“We wanted to create a consumer event with a wow factor but we were also concerned with creating a relevant experience that would generate word of mouth,” Anello said.
The resulting campaign, called the Yahoo! Yodel Studio, invited consumers into a professional recording studio in Times Square to belt out their own Yahoo! yodel with the help of a live backup band and in front of celebrities like Randy Jackson, Pete Wentz and Jewel. Here, a few ways Anello and his team made the event buzz worthy… and how they dropped the “WOM Bomb:”
· Celebrities. They are always a draw for the mainstream press, but they also fuel buzz on social media networks, which can drive crowds and participation. Once Pete Wentz tweeted he’d be in Times Square, for example, droves of his teenaged fans came to the event. “You want a big crowd because it’s a great p.r. shot,” Anello said. “It drives that engine, but it also works because when you went up to yodel, that’s when you could look out to the crowd who was rooting you on. You feel like a superstar.” The crowd covered the yodelers with cell phones and cameras, fueling further word of mouth. “Those components were thought about specifically as we’re building this event,” Anello added.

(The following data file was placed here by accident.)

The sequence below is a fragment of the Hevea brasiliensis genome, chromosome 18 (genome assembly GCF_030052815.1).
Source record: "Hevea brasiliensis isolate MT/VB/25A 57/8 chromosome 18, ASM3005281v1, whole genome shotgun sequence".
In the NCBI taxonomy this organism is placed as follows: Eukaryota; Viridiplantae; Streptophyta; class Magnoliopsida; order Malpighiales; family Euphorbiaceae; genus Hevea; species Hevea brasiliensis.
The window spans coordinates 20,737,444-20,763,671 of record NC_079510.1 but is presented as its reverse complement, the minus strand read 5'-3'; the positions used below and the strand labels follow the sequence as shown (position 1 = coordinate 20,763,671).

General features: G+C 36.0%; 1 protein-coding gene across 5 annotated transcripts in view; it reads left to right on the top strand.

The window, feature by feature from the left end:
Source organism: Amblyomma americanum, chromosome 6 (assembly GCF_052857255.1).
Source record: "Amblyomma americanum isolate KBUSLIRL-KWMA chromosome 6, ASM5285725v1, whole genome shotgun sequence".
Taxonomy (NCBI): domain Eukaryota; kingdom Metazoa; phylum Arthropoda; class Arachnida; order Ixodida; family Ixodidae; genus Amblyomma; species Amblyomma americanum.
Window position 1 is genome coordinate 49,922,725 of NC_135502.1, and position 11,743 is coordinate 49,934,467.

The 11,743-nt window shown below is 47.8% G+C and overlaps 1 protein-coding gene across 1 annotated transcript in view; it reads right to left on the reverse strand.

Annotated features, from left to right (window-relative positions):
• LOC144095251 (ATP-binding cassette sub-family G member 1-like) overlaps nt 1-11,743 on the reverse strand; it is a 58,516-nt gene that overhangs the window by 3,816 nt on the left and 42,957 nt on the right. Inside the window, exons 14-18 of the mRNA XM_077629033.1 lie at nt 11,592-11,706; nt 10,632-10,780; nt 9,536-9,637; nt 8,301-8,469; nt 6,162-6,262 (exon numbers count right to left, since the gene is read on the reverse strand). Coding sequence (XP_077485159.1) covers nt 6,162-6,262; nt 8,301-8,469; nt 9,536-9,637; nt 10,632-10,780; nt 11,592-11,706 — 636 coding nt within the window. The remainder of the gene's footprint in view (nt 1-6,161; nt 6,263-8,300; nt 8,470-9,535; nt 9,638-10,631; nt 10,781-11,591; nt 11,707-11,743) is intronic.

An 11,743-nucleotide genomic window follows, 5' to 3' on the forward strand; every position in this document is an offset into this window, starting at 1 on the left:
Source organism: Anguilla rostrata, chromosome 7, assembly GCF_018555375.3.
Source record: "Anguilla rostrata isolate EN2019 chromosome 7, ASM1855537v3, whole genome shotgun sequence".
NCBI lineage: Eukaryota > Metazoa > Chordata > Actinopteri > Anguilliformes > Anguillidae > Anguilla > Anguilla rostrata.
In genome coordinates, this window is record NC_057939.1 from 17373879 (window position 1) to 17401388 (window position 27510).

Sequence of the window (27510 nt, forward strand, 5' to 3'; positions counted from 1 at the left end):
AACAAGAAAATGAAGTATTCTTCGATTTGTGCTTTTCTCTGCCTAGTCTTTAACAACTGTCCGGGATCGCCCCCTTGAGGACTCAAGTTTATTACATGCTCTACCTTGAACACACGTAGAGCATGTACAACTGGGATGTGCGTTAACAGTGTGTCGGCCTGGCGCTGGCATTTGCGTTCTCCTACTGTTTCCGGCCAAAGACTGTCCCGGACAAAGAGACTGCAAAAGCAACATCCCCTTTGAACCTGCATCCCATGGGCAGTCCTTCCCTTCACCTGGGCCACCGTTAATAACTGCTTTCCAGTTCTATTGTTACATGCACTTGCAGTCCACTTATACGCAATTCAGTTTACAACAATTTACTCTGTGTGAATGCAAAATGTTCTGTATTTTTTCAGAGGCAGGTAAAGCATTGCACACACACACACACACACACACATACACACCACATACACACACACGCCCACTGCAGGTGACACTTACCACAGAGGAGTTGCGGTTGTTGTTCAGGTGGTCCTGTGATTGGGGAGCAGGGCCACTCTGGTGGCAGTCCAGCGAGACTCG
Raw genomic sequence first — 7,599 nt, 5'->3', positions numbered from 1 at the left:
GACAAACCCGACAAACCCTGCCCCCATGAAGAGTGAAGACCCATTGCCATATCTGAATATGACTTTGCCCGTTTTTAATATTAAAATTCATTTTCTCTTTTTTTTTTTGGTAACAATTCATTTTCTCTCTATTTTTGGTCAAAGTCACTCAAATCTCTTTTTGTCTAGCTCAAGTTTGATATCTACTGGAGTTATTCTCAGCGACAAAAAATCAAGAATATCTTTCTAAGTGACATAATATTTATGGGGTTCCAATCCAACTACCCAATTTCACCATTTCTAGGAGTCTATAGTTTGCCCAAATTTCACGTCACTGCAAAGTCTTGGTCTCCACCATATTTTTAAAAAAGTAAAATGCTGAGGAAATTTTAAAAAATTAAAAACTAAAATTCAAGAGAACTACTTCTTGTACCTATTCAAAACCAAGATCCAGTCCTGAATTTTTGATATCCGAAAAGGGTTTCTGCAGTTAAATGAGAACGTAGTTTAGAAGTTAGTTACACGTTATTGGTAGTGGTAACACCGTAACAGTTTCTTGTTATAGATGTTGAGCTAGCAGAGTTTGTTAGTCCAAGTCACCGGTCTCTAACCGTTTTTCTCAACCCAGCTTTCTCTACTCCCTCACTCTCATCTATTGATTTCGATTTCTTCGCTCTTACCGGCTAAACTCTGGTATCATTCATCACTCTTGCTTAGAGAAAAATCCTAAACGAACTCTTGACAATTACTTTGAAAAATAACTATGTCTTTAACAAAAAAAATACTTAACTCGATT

· Simplicity. Yahoo!’s online yodel website, where people could watch the Times Square yodelers, submit their own yodel and share it with others via email and other social media sites, had a very simple interface and was extremely easy to use. “We built a really simple site,” Anello said. “It was super, super easy to share [their yodels] wherever they needed to share it. We made it really easy for them to do that.”
The 500 consumers who went through experience and shared it with friends on Facebook, YouTube and Twitter created a spark that fueled the next 29 days of the campaign. There were 20,000 more yodels submitted, 70 million p.r. impressions and four million video views.